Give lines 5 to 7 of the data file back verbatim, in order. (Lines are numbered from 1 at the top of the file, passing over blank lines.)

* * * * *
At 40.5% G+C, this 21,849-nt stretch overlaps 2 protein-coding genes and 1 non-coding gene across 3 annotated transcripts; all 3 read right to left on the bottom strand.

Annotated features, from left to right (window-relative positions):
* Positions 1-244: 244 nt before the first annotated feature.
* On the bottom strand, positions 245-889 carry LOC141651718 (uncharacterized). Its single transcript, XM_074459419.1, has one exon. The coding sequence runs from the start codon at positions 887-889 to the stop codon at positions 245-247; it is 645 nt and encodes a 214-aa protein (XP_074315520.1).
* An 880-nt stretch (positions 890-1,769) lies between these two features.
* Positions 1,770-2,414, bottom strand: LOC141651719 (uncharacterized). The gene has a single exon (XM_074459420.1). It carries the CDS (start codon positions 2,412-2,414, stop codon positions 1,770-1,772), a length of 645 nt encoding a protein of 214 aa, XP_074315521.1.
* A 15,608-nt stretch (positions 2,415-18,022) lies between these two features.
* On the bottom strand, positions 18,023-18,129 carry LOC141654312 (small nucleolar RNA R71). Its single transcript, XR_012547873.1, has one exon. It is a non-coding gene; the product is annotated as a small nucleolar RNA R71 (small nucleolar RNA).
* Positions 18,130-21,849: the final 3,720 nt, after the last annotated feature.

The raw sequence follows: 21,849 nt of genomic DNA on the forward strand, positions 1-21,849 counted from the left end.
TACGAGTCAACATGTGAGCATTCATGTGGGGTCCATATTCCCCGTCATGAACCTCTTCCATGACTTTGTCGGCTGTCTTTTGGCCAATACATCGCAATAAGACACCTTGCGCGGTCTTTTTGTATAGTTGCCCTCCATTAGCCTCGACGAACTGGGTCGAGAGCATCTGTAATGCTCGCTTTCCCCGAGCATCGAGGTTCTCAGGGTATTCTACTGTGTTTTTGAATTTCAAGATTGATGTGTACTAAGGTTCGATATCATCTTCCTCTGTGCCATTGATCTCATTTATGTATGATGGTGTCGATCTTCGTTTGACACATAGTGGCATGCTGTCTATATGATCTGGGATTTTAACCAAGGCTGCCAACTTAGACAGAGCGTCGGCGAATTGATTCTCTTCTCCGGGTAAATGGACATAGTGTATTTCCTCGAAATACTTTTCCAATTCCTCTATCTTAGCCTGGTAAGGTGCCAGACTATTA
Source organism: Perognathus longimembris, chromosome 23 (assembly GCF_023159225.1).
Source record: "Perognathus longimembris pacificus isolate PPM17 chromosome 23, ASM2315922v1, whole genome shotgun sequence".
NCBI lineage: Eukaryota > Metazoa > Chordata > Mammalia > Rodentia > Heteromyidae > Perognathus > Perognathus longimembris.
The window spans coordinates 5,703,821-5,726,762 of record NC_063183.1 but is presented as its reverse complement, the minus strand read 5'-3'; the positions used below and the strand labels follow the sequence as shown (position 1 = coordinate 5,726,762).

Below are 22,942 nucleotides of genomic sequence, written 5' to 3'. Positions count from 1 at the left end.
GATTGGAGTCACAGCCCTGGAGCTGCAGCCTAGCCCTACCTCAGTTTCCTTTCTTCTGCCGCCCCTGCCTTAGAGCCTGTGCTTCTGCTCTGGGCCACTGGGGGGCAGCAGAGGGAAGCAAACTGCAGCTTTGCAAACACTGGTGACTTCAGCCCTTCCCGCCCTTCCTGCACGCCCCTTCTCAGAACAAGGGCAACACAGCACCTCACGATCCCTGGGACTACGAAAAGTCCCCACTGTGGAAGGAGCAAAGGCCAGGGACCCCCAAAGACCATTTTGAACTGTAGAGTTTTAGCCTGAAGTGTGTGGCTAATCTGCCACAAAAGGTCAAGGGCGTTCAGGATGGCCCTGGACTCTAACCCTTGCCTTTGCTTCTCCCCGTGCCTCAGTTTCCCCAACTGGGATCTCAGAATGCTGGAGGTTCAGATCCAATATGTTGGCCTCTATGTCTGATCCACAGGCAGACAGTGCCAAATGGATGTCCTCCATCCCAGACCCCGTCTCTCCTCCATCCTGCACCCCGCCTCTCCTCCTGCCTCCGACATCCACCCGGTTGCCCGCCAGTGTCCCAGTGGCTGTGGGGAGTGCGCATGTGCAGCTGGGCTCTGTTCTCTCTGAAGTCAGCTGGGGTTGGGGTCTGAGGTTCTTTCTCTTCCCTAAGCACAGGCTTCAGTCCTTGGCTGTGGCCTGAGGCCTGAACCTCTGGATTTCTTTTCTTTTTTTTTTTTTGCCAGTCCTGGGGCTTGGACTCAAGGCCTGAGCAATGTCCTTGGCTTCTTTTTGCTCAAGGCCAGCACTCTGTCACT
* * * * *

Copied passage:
* An 880-nt stretch (positions 890-1,769) lies between these two features.
* Positions 1,770-2,414, bottom strand: LOC141651719 (uncharacterized). The gene has a single exon (XM_074459420.1). It carries the CDS (start codon positions 2,412-2,414, stop codon positions 1,770-1,772), a length of 645 nt encoding a protein of 214 aa, XP_074315521.1.
* A 15,608-nt stretch (positions 2,415-18,022) lies between these two features.